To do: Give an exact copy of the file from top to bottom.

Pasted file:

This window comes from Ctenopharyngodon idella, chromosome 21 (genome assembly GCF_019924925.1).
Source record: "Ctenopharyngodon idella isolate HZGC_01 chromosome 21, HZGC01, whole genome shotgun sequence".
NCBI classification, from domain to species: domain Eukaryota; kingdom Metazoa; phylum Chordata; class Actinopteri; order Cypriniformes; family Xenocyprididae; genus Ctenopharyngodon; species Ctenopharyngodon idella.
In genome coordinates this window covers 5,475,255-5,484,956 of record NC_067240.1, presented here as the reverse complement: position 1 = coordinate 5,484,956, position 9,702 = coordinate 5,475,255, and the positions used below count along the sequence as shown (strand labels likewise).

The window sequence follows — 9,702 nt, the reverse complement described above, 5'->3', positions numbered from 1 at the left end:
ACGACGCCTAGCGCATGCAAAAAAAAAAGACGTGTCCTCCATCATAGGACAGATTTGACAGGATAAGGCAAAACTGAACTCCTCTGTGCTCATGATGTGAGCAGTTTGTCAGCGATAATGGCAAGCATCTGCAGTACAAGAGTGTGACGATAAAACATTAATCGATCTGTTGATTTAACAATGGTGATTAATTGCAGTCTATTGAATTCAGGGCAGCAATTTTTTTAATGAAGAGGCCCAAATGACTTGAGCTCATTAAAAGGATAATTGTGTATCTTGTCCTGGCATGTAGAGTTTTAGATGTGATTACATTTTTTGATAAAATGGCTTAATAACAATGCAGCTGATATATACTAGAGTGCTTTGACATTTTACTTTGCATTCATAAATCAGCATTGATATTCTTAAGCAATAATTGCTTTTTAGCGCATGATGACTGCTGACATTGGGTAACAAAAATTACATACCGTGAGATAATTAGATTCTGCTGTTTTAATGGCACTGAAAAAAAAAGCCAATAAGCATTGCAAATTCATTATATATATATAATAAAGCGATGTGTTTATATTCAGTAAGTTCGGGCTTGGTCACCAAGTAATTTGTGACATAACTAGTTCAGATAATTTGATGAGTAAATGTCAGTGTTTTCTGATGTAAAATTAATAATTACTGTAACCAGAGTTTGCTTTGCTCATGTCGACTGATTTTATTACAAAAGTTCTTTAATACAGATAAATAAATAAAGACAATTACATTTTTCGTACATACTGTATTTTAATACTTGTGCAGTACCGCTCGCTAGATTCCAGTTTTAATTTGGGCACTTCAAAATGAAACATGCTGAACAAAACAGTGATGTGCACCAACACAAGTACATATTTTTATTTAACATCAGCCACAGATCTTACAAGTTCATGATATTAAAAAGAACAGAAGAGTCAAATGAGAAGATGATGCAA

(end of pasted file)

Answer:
This window comes from Ctenopharyngodon idella, chromosome 21 (genome assembly GCF_019924925.1).
Source record: "Ctenopharyngodon idella isolate HZGC_01 chromosome 21, HZGC01, whole genome shotgun sequence".
NCBI classification, from domain to species: domain Eukaryota; kingdom Metazoa; phylum Chordata; class Actinopteri; order Cypriniformes; family Xenocyprididae; genus Ctenopharyngodon; species Ctenopharyngodon idella.
In genome coordinates this window covers 5,475,255-5,484,956 of record NC_067240.1, presented here as the reverse complement: position 1 = coordinate 5,484,956, position 9,702 = coordinate 5,475,255, and the positions used below count along the sequence as shown (strand labels likewise).

The window sequence follows — 9,702 nt, the reverse complement described above, 5'->3', positions numbered from 1 at the left end:
ACGACGCCTAGCGCATGCAAAAAAAAAAGACGTGTCCTCCATCATAGGACAGATTTGACAGGATAAGGCAAAACTGAACTCCTCTGTGCTCATGATGTGAGCAGTTTGTCAGCGATAATGGCAAGCATCTGCAGTACAAGAGTGTGACGATAAAACATTAATCGATCTGTTGATTTAACAATGGTGATTAATTGCAGTCTATTGAATTCAGGGCAGCAATTTTTTTAATGAAGAGGCCCAAATGACTTGAGCTCATTAAAAGGATAATTGTGTATCTTGTCCTGGCATGTAGAGTTTTAGATGTGATTACATTTTTTGATAAAATGGCTTAATAACAATGCAGCTGATATATACTAGAGTGCTTTGACATTTTACTTTGCATTCATAAATCAGCATTGATATTCTTAAGCAATAATTGCTTTTTAGCGCATGATGACTGCTGACATTGGGTAACAAAAATTACATACCGTGAGATAATTAGATTCTGCTGTTTTAATGGCACTGAAAAAAAAAGCCAATAAGCATTGCAAATTCATTATATATATATAATAAAGCGATGTGTTTATATTCAGTAAGTTCGGGCTTGGTCACCAAGTAATTTGTGACATAACTAGTTCAGATAATTTGATGAGTAAATGTCAGTGTTTTCTGATGTAAAATTAATAATTACTGTAACCAGAGTTTGCTTTGCTCATGTCGACTGATTTTATTACAAAAGTTCTTTAATACAGATAAATAAATAAAGACAATTACATTTTTCGTACATACTGTATTTTAATACTTGTGCAGTACCGCTCGCTAGATTCCAGTTTTAATTTGGGCACTTCAAAATGAAACATGCTGAACAAAACAGTGATGTGCACCAACACAAGTACATATTTTTATTTAACATCAGCCACAGATCTTACAAGTTCATGATATTAAAAAGAACAGAAGAGTCAAATGAGAAGATGATGCAA